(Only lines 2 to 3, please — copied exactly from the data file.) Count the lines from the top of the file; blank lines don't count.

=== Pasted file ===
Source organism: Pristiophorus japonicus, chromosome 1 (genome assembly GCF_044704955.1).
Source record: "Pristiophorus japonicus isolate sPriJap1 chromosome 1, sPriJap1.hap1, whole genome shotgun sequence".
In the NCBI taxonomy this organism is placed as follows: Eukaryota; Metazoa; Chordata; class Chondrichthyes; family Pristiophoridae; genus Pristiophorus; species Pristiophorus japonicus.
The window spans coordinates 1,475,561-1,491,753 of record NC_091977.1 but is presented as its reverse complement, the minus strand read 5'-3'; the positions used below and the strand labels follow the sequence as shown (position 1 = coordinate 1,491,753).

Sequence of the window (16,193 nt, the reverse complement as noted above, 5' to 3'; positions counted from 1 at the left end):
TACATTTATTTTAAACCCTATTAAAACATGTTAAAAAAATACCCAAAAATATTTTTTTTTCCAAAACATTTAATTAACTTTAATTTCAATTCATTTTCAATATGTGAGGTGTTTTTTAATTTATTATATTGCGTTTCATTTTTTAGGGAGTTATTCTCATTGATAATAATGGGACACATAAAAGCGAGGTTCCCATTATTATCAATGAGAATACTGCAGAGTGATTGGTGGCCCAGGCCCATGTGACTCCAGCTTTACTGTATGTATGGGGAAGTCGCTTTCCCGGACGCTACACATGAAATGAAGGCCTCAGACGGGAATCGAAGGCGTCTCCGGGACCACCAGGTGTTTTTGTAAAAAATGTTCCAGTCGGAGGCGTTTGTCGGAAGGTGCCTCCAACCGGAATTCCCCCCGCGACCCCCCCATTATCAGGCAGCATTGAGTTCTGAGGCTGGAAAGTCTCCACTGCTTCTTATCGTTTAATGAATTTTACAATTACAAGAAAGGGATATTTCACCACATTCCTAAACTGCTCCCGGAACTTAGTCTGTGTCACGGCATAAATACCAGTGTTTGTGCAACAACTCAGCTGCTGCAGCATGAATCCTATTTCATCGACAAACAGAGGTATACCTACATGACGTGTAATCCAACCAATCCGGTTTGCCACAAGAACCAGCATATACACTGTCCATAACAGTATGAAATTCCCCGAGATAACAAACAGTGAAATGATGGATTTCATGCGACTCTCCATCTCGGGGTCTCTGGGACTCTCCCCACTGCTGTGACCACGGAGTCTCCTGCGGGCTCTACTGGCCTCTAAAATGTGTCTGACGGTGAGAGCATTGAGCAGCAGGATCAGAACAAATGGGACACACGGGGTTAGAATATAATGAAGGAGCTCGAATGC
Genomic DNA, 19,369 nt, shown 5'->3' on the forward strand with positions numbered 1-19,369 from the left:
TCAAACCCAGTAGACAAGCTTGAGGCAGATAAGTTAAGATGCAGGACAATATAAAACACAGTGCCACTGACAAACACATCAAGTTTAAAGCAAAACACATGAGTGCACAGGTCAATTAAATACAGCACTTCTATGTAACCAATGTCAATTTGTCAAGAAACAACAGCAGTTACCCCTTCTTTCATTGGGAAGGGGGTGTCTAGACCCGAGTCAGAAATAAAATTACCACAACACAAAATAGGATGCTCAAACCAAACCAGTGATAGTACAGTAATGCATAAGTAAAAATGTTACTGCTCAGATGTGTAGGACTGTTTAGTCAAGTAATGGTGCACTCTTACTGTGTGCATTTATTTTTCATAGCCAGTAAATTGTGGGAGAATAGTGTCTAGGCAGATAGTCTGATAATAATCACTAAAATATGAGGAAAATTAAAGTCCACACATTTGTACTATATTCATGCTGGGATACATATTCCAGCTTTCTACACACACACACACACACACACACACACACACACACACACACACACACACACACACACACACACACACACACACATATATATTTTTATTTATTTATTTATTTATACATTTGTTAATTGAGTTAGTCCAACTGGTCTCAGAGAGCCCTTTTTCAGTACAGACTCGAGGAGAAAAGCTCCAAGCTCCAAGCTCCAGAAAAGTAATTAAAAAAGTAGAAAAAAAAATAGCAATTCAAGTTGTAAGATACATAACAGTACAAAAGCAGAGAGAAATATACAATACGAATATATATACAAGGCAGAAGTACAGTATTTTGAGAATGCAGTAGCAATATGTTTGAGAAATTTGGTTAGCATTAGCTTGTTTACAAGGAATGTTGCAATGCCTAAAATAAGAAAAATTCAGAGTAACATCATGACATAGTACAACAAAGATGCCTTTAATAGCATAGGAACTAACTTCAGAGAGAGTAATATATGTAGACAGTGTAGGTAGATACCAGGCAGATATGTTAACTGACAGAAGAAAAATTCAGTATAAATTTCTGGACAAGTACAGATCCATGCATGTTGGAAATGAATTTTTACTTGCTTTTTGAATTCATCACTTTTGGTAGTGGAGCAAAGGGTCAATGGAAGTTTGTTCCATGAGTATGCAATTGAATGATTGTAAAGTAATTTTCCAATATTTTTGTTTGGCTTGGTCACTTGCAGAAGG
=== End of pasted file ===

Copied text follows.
Source record: "Pristiophorus japonicus isolate sPriJap1 chromosome 1, sPriJap1.hap1, whole genome shotgun sequence".
In the NCBI taxonomy this organism is placed as follows: Eukaryota; Metazoa; Chordata; class Chondrichthyes; family Pristiophoridae; genus Pristiophorus; species Pristiophorus japonicus.